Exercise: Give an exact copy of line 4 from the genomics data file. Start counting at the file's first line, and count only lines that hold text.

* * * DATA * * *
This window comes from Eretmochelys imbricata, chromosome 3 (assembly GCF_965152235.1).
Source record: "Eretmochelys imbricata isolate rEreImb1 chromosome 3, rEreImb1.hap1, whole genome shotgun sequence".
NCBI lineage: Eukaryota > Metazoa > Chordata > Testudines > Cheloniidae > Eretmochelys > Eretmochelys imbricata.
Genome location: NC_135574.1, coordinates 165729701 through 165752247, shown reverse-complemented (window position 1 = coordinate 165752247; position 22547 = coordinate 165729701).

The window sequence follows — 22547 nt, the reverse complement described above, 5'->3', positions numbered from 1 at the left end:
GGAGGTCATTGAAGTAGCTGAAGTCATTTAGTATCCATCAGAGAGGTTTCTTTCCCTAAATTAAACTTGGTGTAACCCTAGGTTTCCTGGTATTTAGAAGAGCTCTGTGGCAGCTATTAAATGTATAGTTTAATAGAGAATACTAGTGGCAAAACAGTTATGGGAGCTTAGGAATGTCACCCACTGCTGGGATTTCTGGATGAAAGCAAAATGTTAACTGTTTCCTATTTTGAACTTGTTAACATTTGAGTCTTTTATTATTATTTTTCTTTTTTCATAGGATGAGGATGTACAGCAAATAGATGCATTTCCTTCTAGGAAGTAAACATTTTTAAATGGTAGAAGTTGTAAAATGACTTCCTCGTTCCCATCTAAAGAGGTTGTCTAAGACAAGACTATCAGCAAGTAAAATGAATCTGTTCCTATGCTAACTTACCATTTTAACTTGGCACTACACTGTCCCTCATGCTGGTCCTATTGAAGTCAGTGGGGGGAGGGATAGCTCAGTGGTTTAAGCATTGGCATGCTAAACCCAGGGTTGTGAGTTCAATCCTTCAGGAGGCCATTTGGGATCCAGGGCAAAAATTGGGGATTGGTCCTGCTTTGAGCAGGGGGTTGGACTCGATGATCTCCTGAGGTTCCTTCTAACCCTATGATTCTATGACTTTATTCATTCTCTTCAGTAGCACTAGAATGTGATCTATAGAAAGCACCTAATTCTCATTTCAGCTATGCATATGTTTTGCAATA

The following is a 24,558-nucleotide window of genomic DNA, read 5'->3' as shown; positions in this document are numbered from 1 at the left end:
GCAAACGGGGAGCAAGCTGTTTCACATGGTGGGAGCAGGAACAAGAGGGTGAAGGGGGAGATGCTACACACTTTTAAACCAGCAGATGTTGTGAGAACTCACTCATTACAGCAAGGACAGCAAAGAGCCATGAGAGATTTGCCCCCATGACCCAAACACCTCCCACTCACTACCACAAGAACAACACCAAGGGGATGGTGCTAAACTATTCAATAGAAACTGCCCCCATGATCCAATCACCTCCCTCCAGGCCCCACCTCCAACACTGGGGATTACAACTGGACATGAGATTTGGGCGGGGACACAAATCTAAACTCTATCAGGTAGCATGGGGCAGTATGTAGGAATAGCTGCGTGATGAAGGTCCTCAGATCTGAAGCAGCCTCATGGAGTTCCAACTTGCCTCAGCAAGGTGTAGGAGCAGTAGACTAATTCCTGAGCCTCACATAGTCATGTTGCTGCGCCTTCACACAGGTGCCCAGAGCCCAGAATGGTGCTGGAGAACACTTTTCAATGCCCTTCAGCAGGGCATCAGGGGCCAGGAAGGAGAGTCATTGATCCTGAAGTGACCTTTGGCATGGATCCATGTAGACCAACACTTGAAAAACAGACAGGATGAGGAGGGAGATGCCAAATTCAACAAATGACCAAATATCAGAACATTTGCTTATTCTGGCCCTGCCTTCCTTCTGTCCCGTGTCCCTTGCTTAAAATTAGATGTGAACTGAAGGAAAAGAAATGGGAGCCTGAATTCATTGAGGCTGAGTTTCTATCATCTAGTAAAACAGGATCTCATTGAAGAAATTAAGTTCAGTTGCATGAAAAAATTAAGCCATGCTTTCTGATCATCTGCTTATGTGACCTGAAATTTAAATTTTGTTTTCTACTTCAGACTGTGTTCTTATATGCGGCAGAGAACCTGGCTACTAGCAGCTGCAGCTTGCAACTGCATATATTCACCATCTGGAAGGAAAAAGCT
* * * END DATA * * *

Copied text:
Genome location: NC_135574.1, coordinates 165729701 through 165752247, shown reverse-complemented (window position 1 = coordinate 165752247; position 22547 = coordinate 165729701).